Less than 1 per cent of loans that were deferred during the pandemic remained deferred at the end of March, with housing loans accounting for a larger portion of deferred loans, data showed.
Figures provided by the Australian Banking Association (ABA) has shown that only 4,569 loans remained on repayment deferrals across the four major banks and Suncorp as at 31 March.
A total of 3,170 home loans remained deferred to this date (0.7 per cent of deferred housing loans) while 508 small-business loans remained paused (0.2 per cent of deferred business loans), the ABA data showed.
As at 31 March (which marked the end of the temporary loan repayment deferral facility introduced to customers to weather the financial impacts of the COVID-19 crisis) only 0.5 per cent of loans which were deferred during the pandemic remained deferred, accounting for 0.03 per cent of all credit facilities.
A total of 0.03 per cent of all small-business loans and 0.07 per cent of all housing loans remain on deferrals, the ABA said.
This is down from a peak of 18.5 per cent of small-business loans and 11.5 per cent of housing loans on repayment deferrals in June 2020, the data showed.
The ABA said that a total of 854,606 repayment deferrals were requested to date across the four major banks and Suncorp, including 468,786 housing loans and 235,440 small-business loans.
Victoria leads on deferrals
Across the states and territories, Victoria had the highest proportion of both small-business loans and mortgages remaining deferred as at 31 March across the four major banks relative to other states and territories as it endured two lockdown periods to curtail two waves of the coronavirus.
A total of 0.12 per cent of small-business loans remained deferred by value in Victoria, compared with 0.07 per cent nationally, 0.07 per cent in NSW, 0.05 per cent in the ACT, Queensland, South Australia and the Northern Territory, and 0.04 per cent in Western Australia and Tasmania.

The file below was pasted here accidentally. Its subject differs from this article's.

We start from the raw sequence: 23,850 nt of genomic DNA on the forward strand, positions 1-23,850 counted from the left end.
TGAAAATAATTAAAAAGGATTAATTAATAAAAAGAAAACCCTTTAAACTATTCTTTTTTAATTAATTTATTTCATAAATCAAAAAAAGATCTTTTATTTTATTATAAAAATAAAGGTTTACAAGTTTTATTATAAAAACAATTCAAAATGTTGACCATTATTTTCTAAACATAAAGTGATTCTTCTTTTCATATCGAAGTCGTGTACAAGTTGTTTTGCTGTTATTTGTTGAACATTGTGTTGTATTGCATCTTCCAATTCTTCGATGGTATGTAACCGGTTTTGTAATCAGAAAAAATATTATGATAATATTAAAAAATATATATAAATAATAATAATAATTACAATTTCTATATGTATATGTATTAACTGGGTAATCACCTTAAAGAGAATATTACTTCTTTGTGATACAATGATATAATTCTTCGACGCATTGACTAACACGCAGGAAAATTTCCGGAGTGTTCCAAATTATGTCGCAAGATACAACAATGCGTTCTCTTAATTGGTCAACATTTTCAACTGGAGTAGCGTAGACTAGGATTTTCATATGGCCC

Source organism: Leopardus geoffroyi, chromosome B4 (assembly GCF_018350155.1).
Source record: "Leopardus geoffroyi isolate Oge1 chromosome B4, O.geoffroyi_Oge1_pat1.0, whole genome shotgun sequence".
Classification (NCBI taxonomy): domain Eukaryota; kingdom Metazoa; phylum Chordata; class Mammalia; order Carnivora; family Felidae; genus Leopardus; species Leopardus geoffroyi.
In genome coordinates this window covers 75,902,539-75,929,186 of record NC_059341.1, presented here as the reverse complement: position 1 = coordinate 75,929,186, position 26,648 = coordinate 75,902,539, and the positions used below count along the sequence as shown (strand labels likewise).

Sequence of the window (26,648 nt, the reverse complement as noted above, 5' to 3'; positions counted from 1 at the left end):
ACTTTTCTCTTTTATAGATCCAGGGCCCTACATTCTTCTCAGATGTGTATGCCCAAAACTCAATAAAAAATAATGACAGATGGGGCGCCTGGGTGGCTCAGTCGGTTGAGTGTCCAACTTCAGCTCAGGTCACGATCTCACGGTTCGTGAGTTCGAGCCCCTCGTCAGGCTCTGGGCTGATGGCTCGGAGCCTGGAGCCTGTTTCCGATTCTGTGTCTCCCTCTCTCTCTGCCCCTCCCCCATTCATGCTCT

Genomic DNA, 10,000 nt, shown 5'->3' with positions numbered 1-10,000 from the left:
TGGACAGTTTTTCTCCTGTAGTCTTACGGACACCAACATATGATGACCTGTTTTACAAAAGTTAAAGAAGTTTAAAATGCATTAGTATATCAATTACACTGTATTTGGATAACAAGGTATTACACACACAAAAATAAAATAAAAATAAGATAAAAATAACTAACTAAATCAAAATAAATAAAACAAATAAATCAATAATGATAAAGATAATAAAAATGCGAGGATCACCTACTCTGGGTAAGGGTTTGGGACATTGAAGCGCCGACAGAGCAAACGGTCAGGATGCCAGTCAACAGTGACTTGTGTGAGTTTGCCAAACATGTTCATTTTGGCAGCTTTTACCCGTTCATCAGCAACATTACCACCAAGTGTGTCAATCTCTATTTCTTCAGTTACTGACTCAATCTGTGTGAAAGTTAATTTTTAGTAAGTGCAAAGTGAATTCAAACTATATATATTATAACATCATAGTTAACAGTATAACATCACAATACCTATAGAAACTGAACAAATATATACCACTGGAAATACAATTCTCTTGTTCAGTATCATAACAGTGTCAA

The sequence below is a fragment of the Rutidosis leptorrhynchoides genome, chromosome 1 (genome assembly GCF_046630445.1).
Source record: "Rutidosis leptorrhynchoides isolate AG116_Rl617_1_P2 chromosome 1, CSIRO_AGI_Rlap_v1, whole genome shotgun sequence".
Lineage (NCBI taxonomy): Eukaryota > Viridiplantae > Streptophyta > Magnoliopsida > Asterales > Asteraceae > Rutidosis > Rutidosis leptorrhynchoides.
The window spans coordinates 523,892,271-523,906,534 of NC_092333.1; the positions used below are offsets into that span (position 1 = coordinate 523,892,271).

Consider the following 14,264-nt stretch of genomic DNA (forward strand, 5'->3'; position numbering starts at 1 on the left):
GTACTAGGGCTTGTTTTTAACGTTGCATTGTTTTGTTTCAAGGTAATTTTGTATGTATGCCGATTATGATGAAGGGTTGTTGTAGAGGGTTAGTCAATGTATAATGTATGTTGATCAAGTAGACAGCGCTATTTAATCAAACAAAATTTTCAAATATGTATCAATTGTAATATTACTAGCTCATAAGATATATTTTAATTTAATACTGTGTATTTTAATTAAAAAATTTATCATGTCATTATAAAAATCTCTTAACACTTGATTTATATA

This is a substantial decrease from the peak in June 2020, when deferred small-business loans comprised 18.3 per cent nationally, 21.1 per cent of all small-business loans in the Northern Territory, followed by Tasmania (20.4 per cent), Queensland (19.5 per cent), Victoria (19.0 per cent), NSW (18.1 per cent), ACT (17.3 per cent), Western Australia (16.6 per cent) and South Australia (16.0 per cent).
A total of 0.12 per cent of housing loans remained deferred in Victoria across the four major banks, compared with 0.1 per cent nationally and in NSW, 0.08 per cent in Western Australia, 0.07 per cent in the Northern Territory, 0.06 per cent in Queensland and the ACT, 0.05 per cent in South Australia, and 0.04 per cent in Tasmania.
This compares to a national peak of 11.5 per cent of mortgage repayments remaining in deferral in June 2020, followed by 11.9 per cent in the Northern Territory, Victoria and Queensland, 11.8 per cent in NSW, 11.6 per cent in Western Australia, 9.3 per cent in South Australia, 8.0 per cent in Tasmania and 6.3 per cent in the ACT.
The ABA noted that while the large-scale deferral program has drawn to a close, banks are continuing to provide "tailored" support through various measures, including further deferrals and payment restructuring.
Commenting on the figures, ABA CEO Anna Bligh said: "These figures reflect the impressive recovery Australia's economy is experiencing after facing a one in 100-year pandemic. The fact that unemployment is lower than expected and the economy has rebounded faster than we anticipated is great news for the vast majority of home owners and small businesses.
"Banks will continue to support those households and businesses still doing it tough this year, taking a fair and compassionate approach to get people through the pandemic."